Taking only what you need, and cutting weight whenever possible, can help you hike more comfortably for longer periods of time… and your back will surely appreciate the effort.
You don’t have to be an ultralight hiking or backpacking guru to appreciate the benefits of a lightened load, either. Today, we’re going to share some easy tricks you can use to reduce the weight of your pack on your next backpacking trip. We’ll assume that you already have a backpacking pack, but if you don’t, choosing a lightweight option will give you an even better head start.
A digital scale is an invaluable tool that helps you measure your pack’s weight. You can get an idea of your starting and ending weights, and adjust accordingly as you add and remove things from your pack.
But, pro tip: don’t bring the scale with you on your backpacking trip.
Just say no to cotton
Cotton and denim are heavy and not exactly water resistant, so they aren’t the best clothing choices when backpacking. Opt for lightweight, synthetic fabrics instead.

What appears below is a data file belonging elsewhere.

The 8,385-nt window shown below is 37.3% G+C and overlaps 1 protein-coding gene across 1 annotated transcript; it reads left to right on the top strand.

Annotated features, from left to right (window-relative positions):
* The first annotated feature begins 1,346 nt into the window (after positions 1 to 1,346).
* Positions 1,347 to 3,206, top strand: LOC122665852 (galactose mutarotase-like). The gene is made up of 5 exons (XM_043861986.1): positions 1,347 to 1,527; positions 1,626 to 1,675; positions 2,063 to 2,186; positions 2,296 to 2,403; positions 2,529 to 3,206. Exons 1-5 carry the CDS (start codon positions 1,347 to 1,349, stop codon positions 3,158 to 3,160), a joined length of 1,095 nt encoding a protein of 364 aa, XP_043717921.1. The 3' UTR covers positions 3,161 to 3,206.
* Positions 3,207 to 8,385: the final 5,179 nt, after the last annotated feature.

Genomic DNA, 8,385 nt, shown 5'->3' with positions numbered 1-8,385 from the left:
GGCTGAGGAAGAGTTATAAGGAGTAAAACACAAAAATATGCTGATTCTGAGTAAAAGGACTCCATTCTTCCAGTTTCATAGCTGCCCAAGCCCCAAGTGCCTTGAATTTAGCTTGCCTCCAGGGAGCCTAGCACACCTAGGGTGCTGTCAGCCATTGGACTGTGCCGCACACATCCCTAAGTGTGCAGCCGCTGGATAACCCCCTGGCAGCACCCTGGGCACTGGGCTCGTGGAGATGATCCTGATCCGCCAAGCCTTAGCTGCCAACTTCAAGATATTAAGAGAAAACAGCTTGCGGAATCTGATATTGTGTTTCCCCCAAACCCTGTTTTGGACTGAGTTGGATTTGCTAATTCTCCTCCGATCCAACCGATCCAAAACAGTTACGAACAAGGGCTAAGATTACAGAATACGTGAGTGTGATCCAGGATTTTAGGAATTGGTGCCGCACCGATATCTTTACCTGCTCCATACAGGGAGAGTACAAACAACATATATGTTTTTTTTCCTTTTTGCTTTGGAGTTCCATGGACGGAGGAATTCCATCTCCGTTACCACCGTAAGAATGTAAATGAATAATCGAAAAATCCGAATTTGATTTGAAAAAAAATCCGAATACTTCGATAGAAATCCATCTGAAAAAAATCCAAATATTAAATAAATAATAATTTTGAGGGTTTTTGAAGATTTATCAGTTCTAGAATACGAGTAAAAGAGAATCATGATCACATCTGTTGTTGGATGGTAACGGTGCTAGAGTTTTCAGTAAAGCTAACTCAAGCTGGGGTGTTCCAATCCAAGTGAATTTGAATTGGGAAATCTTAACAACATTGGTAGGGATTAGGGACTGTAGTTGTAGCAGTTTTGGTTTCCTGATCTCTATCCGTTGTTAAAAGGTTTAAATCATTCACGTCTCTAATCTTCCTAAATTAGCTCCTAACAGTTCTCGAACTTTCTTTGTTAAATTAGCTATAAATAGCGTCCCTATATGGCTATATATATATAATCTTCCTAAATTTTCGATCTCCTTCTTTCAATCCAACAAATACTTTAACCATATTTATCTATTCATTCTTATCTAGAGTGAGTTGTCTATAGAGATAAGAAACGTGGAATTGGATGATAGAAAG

Another benefit of synthetic and/or wool fabrics is that they don’t get quite as smelly. This allows you to comfortably pack fewer pieces of clothing. SmartWool and other brands that use merino wool are popular choices, and for good reason.
You won’t be carrying your footwear, but heavy boots take a big toll on tired legs after a while. Trail running shoes or athletic sneakers with good tread are a great way to shave some weight.
Food gets heavy, fast. We might be biased, but freeze-dried food is the ideal way to eat well without adding unnecessary weight to your pack. All you need is boiling water and something to stir with, and dinner is served.
It’s always safer to backpack with a buddy, and two people can also distribute the weight of the tent, camp stove, and other shared gear. Everyone wins.
If you bring trekking poles along on your trips, consider buying a tent that pitches with trekking poles instead of tent poles. Tent poles can weigh more than a pound, but repurposing what you already have easily takes care of that problem.
Deodorant and wet wipes add unnecessary weight to your pack and can attract wildlife. Besides, you’re already going to be dirty after spending a few days exploring the terrain and a few nights sleeping under the stars.
What you want to bring backpacking isn’t always what you need to bring backpacking. If you’re really trying to lighten up your backpack, assess every single item critically. Do you really need it, or is it just a nice-to-have? Answering this question truthfully is the best way to keep things on the lighter side.